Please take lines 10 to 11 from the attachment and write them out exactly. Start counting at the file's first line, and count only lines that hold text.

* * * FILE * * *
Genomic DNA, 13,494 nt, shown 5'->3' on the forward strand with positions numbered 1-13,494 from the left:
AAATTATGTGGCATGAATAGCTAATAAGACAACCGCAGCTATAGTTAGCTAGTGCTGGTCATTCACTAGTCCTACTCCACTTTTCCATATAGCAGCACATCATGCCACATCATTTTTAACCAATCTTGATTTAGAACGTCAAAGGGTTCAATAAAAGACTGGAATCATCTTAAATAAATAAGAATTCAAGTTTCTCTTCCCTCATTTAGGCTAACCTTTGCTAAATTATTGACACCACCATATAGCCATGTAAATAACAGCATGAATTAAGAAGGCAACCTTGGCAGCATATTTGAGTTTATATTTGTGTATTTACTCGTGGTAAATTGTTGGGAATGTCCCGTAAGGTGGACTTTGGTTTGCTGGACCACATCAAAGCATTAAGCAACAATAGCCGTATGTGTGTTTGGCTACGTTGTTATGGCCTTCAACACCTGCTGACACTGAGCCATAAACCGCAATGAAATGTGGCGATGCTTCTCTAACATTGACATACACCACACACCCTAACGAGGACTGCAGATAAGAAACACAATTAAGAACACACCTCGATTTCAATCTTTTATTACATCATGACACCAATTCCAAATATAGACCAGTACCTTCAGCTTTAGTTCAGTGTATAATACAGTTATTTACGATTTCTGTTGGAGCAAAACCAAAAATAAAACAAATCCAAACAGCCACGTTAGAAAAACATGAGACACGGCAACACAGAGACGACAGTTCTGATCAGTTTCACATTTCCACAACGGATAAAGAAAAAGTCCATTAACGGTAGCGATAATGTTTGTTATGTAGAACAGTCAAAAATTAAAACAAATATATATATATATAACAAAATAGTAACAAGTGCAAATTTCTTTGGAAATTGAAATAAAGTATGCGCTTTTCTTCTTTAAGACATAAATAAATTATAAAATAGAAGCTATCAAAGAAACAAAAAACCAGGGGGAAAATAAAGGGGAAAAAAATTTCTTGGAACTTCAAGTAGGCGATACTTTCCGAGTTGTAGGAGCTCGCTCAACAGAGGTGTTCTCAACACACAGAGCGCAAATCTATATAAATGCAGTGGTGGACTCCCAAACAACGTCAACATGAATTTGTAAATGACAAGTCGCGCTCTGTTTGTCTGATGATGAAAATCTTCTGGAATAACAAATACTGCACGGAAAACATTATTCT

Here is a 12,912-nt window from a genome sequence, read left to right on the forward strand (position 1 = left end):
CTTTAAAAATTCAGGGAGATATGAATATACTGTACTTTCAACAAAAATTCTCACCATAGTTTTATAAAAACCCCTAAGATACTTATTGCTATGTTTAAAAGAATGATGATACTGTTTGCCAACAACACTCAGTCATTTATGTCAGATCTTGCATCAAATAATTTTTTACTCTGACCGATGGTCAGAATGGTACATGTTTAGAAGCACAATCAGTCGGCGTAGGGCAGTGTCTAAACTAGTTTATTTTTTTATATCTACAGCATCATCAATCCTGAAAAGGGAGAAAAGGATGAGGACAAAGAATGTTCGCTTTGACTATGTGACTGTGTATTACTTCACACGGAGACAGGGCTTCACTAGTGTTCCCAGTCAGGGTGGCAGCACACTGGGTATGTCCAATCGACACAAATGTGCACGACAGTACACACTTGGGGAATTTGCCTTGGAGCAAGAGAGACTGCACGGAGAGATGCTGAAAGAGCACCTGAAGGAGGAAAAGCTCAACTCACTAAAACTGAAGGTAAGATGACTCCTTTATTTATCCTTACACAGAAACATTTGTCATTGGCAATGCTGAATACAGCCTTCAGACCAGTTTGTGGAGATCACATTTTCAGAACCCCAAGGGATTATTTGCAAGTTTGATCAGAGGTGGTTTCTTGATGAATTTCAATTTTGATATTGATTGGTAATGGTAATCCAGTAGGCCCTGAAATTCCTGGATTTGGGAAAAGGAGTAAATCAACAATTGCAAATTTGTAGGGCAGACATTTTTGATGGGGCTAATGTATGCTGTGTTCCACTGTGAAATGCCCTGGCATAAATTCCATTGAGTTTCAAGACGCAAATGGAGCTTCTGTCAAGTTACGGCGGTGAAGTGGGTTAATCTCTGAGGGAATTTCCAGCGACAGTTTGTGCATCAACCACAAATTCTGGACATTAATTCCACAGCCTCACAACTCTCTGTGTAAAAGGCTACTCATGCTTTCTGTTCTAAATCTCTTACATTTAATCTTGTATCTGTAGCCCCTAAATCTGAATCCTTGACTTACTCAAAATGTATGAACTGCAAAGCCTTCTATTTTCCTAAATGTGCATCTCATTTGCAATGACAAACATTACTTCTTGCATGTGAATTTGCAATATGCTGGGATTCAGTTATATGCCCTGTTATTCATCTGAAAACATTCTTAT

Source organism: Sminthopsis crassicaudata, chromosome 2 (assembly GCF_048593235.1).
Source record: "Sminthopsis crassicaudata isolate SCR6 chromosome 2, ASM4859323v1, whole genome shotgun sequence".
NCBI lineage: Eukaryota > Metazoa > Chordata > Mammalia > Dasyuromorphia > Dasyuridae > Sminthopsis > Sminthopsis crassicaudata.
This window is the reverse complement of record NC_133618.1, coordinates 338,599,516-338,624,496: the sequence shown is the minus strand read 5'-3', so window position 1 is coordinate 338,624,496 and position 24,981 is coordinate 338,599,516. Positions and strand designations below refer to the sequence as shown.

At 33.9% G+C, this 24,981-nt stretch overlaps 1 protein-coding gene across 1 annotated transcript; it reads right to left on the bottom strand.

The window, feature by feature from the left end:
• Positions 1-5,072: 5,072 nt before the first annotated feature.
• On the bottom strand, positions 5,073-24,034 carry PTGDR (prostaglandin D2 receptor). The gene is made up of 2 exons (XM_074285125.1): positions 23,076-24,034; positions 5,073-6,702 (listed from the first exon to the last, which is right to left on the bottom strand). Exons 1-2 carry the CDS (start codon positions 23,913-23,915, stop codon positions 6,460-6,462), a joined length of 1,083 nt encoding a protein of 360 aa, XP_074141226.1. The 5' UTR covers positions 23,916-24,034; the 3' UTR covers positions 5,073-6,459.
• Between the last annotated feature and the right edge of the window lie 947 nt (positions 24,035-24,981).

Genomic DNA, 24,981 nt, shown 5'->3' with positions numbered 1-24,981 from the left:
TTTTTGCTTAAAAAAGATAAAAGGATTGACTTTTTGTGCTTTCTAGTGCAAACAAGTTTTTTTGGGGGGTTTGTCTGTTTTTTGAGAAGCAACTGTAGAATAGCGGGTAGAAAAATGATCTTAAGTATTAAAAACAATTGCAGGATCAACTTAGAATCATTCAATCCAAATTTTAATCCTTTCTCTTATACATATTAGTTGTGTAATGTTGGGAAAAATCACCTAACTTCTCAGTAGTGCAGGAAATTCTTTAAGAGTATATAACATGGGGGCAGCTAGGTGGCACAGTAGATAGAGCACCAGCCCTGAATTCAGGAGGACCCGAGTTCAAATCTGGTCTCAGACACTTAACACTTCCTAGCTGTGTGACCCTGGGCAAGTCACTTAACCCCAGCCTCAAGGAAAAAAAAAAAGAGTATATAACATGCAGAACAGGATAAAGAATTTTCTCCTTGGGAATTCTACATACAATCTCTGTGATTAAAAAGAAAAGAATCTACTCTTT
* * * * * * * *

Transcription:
The window, feature by feature from the left end:
• Positions 1-5,072: 5,072 nt before the first annotated feature.